Li Ning says 2020 will be more profitable, even as coronavirus pandemic defers Tokyo Olympics and keeps shoppers away

Pearl Liu

Li Ning Company Limited, the eponymous sportswear brand by China’s best-known Olympic gymnast, said it is on track to improve its 2020 profit margin by 1.4 percentage point, even if the coronavirus pandemic has kept shoppers from stores and forced large sports events to be postponed or cancelled.

The Beijing-based producer of sports shoes and apparel forecasted a 2020 profit margin of 10.5 per cent on the back of a bumper year in 2019, during which revenue beat estimates and rose 32 per cent to 13.9 billion yuan, while net income more than doubled to 1.5 billion yuan on the back of a one-time profit. Li Ning’s shares jumped by 19 per cent before earnings were announced to an intraday high of HK$23.85 in Hong Kong.

“Buyers in our bricks-and-mortar stores dropped dramatically in February and as most of our offline shops were forced to close, business have been hit heavily,” said Takeshi Kosaka, the former Uniqlo executive who is now joint-Chief Executie Officer at Li Ning along with the founder, during an earnings teleconference. “By now 95 per cent of our offline stores have reopened. It is still difficult to see when business will fully recovered from the outbreak, and now we are focusing on exploring more online opportunities and cost control.”

Kosaka’s comments show how businesses in the consumer products industry are coping with the biggest public health crisis to hit the world in decades, and its ensuing economic aftermath. The Covid-19 pandemic has sickened more than half a million people around the world, and claimed 23,000 lives at the most recent count. It has forced the International Olympic Committee to postpone the 2020 Tokyo Olympics, the largest sports event on the planet, and shut tens of thousands of tournaments and shows.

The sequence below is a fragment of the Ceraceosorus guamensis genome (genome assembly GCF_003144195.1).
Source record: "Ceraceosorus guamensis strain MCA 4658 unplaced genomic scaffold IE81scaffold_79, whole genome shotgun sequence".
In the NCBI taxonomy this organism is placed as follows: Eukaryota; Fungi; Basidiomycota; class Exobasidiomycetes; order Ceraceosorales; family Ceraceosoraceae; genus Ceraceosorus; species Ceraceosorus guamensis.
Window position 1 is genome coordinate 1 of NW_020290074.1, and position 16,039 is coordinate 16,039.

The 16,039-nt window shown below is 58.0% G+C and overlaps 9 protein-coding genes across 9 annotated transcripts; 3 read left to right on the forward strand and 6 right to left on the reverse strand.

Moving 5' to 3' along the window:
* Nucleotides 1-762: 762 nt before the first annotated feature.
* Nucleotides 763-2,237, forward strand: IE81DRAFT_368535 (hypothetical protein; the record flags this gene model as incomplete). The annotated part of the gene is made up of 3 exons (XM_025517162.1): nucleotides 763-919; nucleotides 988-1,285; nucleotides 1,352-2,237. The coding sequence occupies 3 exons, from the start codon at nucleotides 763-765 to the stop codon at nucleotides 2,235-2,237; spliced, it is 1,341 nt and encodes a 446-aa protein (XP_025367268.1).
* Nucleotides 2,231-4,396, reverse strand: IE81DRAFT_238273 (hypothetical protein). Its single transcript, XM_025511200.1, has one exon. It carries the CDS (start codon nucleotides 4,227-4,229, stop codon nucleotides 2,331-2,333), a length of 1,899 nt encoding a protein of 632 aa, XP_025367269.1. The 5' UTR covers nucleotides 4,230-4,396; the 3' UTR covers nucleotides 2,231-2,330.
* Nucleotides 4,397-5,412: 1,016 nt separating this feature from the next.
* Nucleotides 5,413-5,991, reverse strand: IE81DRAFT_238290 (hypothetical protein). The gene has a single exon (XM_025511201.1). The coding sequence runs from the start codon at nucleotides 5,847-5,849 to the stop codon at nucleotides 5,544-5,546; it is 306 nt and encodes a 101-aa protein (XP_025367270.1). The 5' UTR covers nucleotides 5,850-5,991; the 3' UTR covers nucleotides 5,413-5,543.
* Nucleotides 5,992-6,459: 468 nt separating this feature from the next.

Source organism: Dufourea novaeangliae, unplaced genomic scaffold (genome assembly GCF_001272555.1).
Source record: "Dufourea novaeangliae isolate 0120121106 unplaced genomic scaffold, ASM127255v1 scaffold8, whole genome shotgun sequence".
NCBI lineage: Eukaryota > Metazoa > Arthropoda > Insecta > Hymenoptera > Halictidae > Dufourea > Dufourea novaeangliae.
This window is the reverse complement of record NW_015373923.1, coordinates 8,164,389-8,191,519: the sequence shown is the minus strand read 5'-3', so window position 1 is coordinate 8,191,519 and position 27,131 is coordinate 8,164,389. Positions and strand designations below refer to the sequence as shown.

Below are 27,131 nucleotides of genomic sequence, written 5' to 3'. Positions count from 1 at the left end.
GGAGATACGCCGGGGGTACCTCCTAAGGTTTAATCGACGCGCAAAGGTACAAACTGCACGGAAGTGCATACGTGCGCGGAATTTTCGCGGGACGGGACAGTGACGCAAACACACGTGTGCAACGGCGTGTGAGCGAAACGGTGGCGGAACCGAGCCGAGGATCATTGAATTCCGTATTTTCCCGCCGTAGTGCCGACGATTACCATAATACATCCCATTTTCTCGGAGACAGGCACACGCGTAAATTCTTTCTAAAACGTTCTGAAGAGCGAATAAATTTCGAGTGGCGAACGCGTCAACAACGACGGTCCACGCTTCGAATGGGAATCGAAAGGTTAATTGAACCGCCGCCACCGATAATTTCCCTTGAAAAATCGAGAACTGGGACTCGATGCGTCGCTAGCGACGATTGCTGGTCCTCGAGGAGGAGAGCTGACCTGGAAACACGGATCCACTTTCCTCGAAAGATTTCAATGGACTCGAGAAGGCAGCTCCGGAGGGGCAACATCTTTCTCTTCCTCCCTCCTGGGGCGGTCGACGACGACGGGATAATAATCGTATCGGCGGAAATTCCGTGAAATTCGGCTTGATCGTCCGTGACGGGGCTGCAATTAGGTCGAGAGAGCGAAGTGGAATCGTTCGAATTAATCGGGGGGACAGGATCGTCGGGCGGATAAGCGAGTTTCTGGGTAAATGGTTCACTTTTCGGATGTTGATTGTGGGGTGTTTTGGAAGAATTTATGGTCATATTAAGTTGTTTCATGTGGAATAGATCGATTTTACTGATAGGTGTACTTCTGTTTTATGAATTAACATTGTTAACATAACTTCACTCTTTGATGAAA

A masked man walks in front of a Tokyo Olympics logo at the Tokyo metropolitan government headquarters building in Tokyo on March 25, 2020. Photo: AP

“We have prepared many products and arrangements for the Tokyo Olympics, but we have swiftly adjust our input on that and the impact is under control,” said Kosaka, a Chinese-Japanese also known as Wei Qian. “We see impact, more or less, on our business following the postponement or cancellation of major sports, as [event endorsements] has always been an important driver of our business, but it is not the sole driver.”

Once China’s largest domestic sports brand, Li Ning was overtaken in recent years by upstarts like Anta Sports and Xtep International Holdings. It has 6.1 per cent of China’s market share, well behind Nike’s 23 per cent and Adidas at 20 per cent. Even Anta, based in Fujian province, had more than double Li Ning’s market share at 15 per cent, according to Euromonitor’s data.

Li Ning has gone through a turnaround in the past few years, as it slashed cost and trimmed its overflowing product line to compete with its much larger rivals. Li Ning – founded by China’s 1989 Olympic gold medallist gymnast – has gone about on its restructuring. Revenue last year grew at double the pace of 2018, while net income tripled the previous year’s after a one-time gain. Net profit attributable to shareholders, after excluding a one-time profit not related to operation, rose 77 per cent to 1.3 billion yuan in 2019, according to results filed to the Hong Kong stock exchange.

The company plans to hand out a final dividend of 15.47 HK cents per share, up from 8.78 HK cents in 2018.

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